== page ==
[SP2013] Recipe: one SP2013 development machine in Azure

When you are a developer who’s looking for an easy way to create a development machine, this is the post you want to read. Especially when you also have an MSDN subscription lying around somewhere. What we’re going to do is setup a ready to use developer box in Azure. This recipe will require approximately an hour of your time.

Ingredients:

  • A valid Azure subscription. We’re going to create an A4 (x-large) virtual machine. When you turn it off and on again, that should fit into any MSDN subscription level.
  • An MSDN subscription.
  • Some scripts, download.
  • The Azure Powershell environment, download.
  • Your Azure publishing profile, download.

Recipe:

  • Downloads all the bits and install the Azure Powershell package.
  • Start the Windows Azure Powershell prompt.
  • First, make sure Azure is connected to your account. You can do this by running Add-AzureAccount.
  • Then, run Get-AzureSubscription to find the name of your subscription, you’ll need it in the next command.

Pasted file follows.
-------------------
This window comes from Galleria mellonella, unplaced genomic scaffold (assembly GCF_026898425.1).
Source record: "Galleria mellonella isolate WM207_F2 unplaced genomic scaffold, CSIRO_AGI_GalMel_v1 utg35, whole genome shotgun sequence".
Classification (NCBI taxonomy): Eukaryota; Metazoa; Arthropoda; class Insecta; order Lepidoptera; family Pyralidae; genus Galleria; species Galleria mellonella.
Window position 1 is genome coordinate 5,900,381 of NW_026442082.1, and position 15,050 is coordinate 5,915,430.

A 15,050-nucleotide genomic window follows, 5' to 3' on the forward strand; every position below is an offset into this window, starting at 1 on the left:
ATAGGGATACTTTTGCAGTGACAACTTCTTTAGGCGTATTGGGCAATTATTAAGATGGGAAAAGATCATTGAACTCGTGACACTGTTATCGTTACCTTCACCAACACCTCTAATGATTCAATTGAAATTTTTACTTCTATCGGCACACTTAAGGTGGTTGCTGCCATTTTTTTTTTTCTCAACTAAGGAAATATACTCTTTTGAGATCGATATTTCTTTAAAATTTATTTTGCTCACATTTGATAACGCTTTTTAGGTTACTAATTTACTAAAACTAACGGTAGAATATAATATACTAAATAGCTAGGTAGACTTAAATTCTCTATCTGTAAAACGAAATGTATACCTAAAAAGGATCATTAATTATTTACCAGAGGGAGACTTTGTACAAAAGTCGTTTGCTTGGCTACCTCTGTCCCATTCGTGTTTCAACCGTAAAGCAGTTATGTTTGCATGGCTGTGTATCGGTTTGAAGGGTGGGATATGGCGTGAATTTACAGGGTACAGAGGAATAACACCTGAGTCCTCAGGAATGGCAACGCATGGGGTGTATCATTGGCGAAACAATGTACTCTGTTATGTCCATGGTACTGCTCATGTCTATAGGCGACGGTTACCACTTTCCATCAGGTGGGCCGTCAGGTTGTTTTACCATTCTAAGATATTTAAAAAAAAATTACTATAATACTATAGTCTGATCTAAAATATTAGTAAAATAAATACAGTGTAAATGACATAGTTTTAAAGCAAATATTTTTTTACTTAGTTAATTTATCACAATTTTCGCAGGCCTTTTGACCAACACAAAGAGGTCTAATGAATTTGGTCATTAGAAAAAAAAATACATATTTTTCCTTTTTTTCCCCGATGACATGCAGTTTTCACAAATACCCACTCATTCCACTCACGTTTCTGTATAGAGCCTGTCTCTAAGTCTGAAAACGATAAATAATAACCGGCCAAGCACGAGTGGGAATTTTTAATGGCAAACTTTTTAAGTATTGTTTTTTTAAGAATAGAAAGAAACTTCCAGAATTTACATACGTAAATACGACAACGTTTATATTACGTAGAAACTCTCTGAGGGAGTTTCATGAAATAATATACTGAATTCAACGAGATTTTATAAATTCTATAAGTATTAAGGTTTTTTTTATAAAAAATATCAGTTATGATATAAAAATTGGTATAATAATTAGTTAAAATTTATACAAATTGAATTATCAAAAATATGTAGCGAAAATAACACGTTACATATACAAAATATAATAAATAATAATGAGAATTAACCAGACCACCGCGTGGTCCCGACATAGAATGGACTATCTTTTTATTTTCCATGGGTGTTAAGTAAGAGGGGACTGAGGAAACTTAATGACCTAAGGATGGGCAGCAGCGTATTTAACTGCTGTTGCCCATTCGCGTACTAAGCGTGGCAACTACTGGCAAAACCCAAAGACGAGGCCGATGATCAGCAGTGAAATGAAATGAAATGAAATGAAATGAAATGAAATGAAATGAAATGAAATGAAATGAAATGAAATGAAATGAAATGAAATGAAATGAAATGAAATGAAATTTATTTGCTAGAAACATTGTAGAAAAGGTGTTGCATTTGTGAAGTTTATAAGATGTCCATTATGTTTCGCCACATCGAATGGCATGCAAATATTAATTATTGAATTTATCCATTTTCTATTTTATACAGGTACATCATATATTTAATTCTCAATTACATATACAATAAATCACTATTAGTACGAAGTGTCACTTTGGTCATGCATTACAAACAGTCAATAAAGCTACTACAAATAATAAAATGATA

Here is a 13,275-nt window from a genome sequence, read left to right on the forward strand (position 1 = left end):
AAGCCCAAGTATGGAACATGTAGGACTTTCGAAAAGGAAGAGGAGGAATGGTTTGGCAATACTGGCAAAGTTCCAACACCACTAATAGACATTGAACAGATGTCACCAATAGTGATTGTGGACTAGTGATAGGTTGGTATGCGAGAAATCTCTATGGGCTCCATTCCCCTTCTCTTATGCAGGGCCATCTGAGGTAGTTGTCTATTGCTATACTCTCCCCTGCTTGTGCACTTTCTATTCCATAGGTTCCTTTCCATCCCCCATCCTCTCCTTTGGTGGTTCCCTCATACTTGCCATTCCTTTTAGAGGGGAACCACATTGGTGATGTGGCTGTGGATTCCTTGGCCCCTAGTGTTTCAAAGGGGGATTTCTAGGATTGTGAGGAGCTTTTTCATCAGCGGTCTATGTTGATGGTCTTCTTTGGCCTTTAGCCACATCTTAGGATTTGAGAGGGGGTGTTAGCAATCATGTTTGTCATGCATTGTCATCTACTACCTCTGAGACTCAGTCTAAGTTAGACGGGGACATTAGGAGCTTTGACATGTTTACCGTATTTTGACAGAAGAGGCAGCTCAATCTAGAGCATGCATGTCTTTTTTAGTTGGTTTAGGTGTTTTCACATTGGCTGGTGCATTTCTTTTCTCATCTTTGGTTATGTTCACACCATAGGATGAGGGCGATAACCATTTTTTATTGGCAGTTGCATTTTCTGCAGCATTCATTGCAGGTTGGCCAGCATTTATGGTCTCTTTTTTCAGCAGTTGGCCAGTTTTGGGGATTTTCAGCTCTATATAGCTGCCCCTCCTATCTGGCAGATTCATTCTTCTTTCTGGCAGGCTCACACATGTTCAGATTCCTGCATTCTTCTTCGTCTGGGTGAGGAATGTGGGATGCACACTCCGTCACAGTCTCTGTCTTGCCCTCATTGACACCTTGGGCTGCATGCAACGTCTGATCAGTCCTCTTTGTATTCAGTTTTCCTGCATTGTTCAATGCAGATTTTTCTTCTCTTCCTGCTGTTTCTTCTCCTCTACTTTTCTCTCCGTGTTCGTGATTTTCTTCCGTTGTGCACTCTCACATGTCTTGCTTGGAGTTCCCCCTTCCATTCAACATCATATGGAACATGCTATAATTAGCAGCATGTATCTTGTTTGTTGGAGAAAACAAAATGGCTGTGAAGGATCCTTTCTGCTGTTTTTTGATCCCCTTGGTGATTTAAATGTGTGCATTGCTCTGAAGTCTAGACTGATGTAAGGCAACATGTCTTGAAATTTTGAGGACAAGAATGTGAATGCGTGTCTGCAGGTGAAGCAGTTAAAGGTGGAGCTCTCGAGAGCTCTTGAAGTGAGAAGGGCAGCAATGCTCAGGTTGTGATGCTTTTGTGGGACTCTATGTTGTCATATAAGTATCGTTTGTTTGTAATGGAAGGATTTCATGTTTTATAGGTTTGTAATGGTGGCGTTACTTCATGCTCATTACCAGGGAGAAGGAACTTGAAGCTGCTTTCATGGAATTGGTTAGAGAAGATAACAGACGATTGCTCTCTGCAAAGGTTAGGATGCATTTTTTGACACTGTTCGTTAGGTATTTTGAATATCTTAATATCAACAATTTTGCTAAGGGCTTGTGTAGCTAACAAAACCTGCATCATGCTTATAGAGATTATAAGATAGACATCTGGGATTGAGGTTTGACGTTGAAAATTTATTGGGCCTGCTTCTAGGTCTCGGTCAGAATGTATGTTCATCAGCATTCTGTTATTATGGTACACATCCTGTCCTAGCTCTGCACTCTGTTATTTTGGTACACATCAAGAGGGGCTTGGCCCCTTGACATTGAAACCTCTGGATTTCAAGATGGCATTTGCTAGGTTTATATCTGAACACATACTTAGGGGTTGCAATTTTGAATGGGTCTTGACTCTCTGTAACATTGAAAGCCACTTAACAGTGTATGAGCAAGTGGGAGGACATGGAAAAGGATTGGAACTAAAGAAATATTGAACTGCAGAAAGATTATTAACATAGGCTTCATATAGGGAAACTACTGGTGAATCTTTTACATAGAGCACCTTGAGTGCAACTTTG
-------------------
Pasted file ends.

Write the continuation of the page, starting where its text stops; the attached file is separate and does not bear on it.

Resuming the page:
• Navigate to the folder where you downloaded the scripts.
  • Run the following command:
    .\CreateSharePointDeveloperMachine.ps1 -imageName "03f55de797f546a1b29d1b8d66be687a__Visual-Studio-2013-Premium-Update2-AzureSDK-2.3-WS2012" -azurePublishSettingsFile C:\users\repsaj\Downloads\my.publishsettings -subscriptionName "Windows Azure MSDN - Visual Studio Premium" -storageAccountName "repsaj" -vmName "repsajdev" -vmSize "ExtraLarge" -adminUserName "jasper" -adminUserPassword "Pass@word1" -localSPFarmAccountName "sp_farm" -localSPFarmAccountPassword "Pass@word1"
  • Things to review:
    • The image name includes the type of Visual Studio instance (Premium in the example), you might want to change that according to your subscription.
    • The publish settings file; this is the one you downloaded as a prerequisite.
    • Your subscription name; as stated above.
    • You should change the passwords obviously.

That’s all! Run the command and it will spin up a brand new VM in Azure. That VM will have SharePoint and Visual Studio installed. The installation will be in vanilla state, so you can configure it the way you like. My advise: start with copying a spautoinstaller folder to the machine and using that to configure the SharePoint instance. That way you have a repeatable result for the next time you want to spin up a device with similar config.

For more information about the scripts, along with instructions how to setup a box with AD or other types of machines (like Web and SQL), check out this link: http://visualstudio2013msdngalleryimage.azurewebsites.net/.

Bon apetit!

 

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